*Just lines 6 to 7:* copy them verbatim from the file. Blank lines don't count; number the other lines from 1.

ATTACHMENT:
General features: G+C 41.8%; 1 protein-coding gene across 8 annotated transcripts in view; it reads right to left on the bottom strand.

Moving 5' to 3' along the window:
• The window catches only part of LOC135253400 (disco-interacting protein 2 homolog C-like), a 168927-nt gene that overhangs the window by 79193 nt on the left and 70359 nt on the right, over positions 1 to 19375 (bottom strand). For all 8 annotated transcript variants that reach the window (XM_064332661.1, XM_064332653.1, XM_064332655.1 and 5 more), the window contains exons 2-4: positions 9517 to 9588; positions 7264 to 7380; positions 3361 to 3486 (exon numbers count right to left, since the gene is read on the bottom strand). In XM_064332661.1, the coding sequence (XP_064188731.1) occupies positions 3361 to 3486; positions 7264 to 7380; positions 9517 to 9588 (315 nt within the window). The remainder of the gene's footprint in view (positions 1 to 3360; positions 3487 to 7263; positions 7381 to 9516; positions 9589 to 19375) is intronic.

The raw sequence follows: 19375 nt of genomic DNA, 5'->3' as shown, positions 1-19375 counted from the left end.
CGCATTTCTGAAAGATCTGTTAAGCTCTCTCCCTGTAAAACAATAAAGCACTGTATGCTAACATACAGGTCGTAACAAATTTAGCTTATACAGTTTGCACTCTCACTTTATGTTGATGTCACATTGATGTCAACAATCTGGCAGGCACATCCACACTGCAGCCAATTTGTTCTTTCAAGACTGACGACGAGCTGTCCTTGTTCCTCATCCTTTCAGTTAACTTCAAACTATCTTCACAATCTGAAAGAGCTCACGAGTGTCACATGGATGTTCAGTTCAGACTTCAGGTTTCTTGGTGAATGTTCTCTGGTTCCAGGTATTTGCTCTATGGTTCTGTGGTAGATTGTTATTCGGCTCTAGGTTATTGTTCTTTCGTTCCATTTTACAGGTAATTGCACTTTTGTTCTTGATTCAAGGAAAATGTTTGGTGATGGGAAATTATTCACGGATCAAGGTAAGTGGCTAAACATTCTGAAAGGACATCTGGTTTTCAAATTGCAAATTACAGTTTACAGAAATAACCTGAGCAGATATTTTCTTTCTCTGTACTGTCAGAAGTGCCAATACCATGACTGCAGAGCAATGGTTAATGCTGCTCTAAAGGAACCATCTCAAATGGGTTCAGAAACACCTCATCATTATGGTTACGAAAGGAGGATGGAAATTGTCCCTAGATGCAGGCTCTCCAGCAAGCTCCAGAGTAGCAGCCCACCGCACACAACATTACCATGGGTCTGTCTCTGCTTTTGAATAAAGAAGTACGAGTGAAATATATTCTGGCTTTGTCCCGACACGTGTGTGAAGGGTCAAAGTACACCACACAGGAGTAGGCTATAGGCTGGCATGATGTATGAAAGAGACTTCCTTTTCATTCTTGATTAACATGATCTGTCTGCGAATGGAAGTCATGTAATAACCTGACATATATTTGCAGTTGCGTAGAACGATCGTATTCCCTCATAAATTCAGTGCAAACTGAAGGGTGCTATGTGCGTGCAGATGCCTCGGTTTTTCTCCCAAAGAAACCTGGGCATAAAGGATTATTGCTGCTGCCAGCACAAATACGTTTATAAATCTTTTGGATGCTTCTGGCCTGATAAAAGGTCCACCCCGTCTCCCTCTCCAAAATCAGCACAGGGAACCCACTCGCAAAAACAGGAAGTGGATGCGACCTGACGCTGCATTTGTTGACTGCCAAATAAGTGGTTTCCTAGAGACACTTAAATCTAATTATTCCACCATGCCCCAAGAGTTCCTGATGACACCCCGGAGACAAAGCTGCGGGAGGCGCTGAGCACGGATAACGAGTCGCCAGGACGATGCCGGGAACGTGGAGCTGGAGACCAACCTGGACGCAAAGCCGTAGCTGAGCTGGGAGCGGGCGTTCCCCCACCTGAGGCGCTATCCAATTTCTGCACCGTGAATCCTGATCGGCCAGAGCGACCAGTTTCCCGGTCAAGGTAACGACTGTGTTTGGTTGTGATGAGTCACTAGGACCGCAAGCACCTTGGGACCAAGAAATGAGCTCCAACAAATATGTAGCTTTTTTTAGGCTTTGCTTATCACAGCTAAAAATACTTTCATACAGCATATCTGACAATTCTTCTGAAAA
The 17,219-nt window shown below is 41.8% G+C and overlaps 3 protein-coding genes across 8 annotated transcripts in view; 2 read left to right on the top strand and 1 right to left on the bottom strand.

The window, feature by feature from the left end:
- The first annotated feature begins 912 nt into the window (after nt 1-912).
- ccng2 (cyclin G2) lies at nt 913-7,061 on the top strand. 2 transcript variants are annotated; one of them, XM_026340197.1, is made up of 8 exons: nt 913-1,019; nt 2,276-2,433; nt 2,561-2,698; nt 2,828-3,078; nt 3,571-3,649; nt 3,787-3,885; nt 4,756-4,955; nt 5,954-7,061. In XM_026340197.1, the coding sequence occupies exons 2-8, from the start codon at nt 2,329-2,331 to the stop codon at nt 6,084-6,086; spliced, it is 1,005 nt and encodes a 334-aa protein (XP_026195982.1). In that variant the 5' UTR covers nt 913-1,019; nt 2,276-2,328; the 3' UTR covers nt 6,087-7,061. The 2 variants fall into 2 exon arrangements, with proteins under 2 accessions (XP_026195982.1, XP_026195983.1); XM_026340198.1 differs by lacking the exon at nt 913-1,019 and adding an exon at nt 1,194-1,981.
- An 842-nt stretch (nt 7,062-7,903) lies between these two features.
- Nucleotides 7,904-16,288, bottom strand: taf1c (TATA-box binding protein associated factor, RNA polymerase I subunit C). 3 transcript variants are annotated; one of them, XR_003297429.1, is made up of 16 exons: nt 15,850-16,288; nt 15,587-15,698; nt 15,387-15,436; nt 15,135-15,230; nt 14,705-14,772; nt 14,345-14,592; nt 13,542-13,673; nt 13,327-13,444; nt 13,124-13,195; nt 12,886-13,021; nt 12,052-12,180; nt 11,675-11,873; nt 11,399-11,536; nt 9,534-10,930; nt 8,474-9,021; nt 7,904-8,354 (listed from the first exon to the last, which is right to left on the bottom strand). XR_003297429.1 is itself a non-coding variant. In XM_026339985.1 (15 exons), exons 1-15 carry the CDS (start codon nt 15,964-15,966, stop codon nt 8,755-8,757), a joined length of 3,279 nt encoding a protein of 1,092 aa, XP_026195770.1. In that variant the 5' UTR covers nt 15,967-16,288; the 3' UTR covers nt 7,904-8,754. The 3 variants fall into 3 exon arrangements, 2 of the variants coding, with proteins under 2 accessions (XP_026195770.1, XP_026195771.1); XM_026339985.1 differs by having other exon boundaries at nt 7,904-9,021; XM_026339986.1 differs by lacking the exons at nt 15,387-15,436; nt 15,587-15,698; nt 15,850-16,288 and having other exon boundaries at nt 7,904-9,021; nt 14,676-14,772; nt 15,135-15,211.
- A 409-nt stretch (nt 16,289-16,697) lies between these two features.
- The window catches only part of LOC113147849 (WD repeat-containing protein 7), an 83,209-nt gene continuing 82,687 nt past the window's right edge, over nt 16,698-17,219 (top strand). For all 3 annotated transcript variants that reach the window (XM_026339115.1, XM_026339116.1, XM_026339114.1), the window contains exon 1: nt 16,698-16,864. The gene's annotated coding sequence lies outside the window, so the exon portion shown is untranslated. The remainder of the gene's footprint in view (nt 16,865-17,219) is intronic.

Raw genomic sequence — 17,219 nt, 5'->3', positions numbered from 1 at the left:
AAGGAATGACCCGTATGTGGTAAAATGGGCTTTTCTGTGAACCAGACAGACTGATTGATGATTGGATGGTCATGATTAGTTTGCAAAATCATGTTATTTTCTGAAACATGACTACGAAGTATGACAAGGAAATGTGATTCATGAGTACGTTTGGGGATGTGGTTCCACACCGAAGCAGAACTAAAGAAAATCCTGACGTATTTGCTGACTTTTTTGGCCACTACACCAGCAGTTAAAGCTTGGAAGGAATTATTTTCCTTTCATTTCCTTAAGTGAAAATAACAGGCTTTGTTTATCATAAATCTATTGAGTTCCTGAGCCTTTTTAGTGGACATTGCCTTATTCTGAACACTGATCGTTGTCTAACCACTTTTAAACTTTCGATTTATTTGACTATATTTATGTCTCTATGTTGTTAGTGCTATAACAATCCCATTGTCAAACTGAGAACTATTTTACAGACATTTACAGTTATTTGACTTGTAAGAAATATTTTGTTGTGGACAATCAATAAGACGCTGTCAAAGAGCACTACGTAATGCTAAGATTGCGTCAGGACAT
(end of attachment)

The 17,219-nt window shown below is 41.8% G+C and overlaps 3 protein-coding genes across 8 annotated transcripts in view; 2 read left to right on the top strand and 1 right to left on the bottom strand.

The window, feature by feature from the left end: